Today, the Georgia Center for Opportunity (GCO) has released two new reports detailing precisely how the Georgia governor and lawmakers should enact federal healthcare waivers that will reform a healthcare system disproportionately impacting the poor.

In What Does an Ideal Solution to the Health Insurance Crisis Look Like? Principles for Policymakers When Crafting a Federal Waiver Application, GCO scholar Erik Randolph describes the ways that Georgia lawmakers can craft a healthcare system that works for everyone, particularly the most vulnerable. And in What Census Microdata Tells Us About Health Insurance Coverage in Georgia, Randolph delves into some lesser known facts about the healthcare system in Georgia in order to better help lawmakers craft a system that helps those in poverty and boosts economic mobility.

Randy Hicks, GCO’s President and CEO, said the new reports come at a crucial time for healthcare reform in Georgia. “Due to a federal waiver application process approved by the Trump Administration, Georgia has a narrow window of opportunity to innovate at the local level to solve the healthcare crisis,” Hicks said. “More than 13 percent of Georgians still lack health insurance, and the cost of insurance in the individual markets have more than doubled since the enactment of the Affordable Care Act. We need a real solution to this crisis. This report lays the groundwork.”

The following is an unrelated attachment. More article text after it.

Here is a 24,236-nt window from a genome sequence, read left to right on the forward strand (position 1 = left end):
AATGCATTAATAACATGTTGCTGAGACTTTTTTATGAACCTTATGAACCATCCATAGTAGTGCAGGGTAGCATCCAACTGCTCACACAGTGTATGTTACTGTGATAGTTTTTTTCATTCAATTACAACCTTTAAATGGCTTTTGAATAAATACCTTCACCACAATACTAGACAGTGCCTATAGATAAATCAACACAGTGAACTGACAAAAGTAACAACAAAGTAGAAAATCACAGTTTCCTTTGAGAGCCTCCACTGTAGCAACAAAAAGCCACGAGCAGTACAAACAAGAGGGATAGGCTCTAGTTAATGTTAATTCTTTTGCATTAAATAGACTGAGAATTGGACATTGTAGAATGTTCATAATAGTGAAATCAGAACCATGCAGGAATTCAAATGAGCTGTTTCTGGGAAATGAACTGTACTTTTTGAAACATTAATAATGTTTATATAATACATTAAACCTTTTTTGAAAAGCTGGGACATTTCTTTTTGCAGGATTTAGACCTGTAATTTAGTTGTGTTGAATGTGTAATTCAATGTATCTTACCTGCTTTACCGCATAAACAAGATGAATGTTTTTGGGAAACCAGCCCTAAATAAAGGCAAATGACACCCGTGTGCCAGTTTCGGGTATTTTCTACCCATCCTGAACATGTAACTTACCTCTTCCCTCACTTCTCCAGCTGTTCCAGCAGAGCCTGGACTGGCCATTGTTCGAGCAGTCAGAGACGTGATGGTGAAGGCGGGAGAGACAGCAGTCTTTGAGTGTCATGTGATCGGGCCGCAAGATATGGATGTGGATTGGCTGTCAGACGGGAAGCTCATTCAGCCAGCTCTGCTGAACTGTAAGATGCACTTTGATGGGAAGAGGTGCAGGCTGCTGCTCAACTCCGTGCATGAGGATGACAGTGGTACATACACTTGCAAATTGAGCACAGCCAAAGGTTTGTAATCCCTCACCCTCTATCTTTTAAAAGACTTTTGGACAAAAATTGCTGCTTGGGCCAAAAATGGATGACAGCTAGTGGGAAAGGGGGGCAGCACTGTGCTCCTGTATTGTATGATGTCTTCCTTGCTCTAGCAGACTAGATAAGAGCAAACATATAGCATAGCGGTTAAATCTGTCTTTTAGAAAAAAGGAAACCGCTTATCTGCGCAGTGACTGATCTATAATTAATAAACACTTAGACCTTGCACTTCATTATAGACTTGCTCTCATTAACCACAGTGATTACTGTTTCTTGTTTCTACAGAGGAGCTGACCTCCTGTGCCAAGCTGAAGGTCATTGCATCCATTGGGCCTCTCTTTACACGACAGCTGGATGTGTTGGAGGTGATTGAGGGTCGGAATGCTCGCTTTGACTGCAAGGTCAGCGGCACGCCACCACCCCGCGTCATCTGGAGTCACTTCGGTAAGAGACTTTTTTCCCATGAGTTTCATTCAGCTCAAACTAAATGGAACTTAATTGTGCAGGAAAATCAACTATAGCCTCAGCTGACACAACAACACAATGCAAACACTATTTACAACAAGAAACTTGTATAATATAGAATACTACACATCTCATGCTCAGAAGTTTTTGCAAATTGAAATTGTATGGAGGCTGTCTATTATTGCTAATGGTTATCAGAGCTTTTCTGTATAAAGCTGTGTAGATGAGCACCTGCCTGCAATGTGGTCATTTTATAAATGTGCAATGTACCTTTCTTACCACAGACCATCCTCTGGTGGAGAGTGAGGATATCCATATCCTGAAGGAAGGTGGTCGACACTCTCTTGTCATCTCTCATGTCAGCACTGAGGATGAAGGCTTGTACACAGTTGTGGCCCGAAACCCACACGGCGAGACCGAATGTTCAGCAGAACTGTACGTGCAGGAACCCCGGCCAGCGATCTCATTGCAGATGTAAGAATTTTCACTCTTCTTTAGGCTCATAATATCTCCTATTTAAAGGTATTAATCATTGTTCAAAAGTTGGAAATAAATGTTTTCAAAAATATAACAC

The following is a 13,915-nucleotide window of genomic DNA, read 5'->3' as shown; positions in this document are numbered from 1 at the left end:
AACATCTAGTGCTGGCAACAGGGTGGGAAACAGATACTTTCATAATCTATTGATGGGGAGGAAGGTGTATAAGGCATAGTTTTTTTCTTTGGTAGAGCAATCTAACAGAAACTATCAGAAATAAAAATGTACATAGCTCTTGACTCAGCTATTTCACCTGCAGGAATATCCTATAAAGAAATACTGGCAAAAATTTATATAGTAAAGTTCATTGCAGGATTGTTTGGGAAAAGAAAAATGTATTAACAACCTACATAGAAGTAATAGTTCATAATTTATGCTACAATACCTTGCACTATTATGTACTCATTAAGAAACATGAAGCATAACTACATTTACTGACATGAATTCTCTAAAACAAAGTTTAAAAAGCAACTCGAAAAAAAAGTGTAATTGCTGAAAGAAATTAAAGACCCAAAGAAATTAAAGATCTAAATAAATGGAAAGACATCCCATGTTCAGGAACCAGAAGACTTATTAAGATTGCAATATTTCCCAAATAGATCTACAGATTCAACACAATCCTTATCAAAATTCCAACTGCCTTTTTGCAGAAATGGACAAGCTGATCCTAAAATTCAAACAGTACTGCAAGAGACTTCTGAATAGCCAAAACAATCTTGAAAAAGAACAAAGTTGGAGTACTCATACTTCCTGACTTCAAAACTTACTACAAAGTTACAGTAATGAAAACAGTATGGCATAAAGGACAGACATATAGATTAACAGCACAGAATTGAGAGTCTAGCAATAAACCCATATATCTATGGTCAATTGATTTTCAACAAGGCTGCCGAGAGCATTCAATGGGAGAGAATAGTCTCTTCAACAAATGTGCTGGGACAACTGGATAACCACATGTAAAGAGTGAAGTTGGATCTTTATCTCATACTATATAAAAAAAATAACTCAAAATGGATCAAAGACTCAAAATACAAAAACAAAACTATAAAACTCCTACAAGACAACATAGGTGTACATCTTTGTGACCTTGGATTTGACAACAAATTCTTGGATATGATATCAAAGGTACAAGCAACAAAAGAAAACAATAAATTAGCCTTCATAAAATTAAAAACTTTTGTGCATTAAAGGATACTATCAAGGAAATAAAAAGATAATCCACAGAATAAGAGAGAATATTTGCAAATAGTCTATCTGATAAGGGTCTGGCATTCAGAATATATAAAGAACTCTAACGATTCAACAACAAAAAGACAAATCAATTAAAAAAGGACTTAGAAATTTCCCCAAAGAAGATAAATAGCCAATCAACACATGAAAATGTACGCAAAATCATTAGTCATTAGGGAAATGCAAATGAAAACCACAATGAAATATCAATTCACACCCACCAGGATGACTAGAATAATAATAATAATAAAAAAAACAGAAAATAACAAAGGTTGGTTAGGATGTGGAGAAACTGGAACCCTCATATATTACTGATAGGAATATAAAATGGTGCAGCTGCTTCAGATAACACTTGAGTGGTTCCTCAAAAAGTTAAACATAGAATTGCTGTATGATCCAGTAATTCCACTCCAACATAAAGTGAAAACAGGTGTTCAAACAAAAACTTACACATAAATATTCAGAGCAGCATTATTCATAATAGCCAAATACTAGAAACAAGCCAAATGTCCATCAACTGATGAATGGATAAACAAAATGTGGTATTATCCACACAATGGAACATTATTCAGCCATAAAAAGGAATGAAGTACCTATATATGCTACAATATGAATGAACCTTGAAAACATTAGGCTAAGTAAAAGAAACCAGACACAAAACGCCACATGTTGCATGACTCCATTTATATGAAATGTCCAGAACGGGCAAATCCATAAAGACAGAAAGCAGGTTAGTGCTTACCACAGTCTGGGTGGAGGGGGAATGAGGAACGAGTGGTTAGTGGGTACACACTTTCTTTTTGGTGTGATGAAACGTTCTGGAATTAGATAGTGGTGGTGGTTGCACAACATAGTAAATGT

The reports recommend the creation of a consumer-directed market system coupled with a reformed safety-net program. Key recommendations include:

  • Freedom and portability:Just like with other insurances, consumers want the leeway to shop for health insurance on their own terms and to not lose their plan when leaving a job. This solution drives down costs and keeps affordable health coverage long after they leave employment.
  • Affordability: There is a simple reason why 13.3 percent of Georgians lack any health insurance: affordability. As demonstrated by systems in Switzerland and the Netherlands, the solution is to achieve universal coverage. GCO’s healthcare proposals will create a market-driven program with safety-net subsidies, leading to universal coverage. Pricing will be transparent and consumers will easily shop for the best values.
  • A unified system: The current healthcare system is a fragmented hodgepodge of programs—Medicaid, PeachCare, Medicare, TriCare, VA services, and government-run exchanges. Contrary to this confusing system, GCO reforms would create a single program with government subsidies for low-income families that eliminate welfare cliffs and marriage penalties.
  • The safety net: The system still provides a vital safety net for those who aren’t able to afford health insurance on their own. Subsidies are provided through the Georgia Gateway to help low-income families pay their premiums.


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